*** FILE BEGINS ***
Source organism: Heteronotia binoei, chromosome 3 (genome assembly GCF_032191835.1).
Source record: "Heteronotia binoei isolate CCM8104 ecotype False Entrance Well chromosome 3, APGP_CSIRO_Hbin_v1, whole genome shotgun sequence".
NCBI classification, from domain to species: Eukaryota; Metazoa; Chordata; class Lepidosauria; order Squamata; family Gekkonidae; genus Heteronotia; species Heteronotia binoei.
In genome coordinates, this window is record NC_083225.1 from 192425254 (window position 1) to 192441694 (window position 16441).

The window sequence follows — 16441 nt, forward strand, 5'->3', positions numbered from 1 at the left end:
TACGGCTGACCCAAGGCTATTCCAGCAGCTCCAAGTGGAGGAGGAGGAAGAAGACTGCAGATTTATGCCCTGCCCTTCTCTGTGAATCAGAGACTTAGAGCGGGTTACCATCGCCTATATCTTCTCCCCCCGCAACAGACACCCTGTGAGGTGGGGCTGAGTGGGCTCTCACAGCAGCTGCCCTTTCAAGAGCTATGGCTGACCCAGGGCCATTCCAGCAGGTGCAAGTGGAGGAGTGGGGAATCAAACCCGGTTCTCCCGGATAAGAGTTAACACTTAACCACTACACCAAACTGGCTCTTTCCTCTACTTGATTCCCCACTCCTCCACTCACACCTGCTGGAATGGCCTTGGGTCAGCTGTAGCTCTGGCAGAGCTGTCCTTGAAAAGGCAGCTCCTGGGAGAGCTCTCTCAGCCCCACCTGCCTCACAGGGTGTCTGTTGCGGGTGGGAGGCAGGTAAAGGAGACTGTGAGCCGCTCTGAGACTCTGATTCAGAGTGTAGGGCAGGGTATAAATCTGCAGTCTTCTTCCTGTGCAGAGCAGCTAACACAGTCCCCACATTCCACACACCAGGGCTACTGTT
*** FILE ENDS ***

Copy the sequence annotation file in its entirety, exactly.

Source organism: Heteronotia binoei, chromosome 3 (genome assembly GCF_032191835.1).
Source record: "Heteronotia binoei isolate CCM8104 ecotype False Entrance Well chromosome 3, APGP_CSIRO_Hbin_v1, whole genome shotgun sequence".
NCBI classification, from domain to species: Eukaryota; Metazoa; Chordata; class Lepidosauria; order Squamata; family Gekkonidae; genus Heteronotia; species Heteronotia binoei.
In genome coordinates, this window is record NC_083225.1 from 192425254 (window position 1) to 192441694 (window position 16441).

The window sequence follows — 16441 nt, forward strand, 5'->3', positions numbered from 1 at the left end:
TACGGCTGACCCAAGGCTATTCCAGCAGCTCCAAGTGGAGGAGGAGGAAGAAGACTGCAGATTTATGCCCTGCCCTTCTCTGTGAATCAGAGACTTAGAGCGGGTTACCATCGCCTATATCTTCTCCCCCCGCAACAGACACCCTGTGAGGTGGGGCTGAGTGGGCTCTCACAGCAGCTGCCCTTTCAAGAGCTATGGCTGACCCAGGGCCATTCCAGCAGGTGCAAGTGGAGGAGTGGGGAATCAAACCCGGTTCTCCCGGATAAGAGTTAACACTTAACCACTACACCAAACTGGCTCTTTCCTCTACTTGATTCCCCACTCCTCCACTCACACCTGCTGGAATGGCCTTGGGTCAGCTGTAGCTCTGGCAGAGCTGTCCTTGAAAAGGCAGCTCCTGGGAGAGCTCTCTCAGCCCCACCTGCCTCACAGGGTGTCTGTTGCGGGTGGGAGGCAGGTAAAGGAGACTGTGAGCCGCTCTGAGACTCTGATTCAGAGTGTAGGGCAGGGTATAAATCTGCAGTCTTCTTCCTGTGCAGAGCAGCTAACACAGTCCCCACATTCCACACACCAGGGCTACTGTT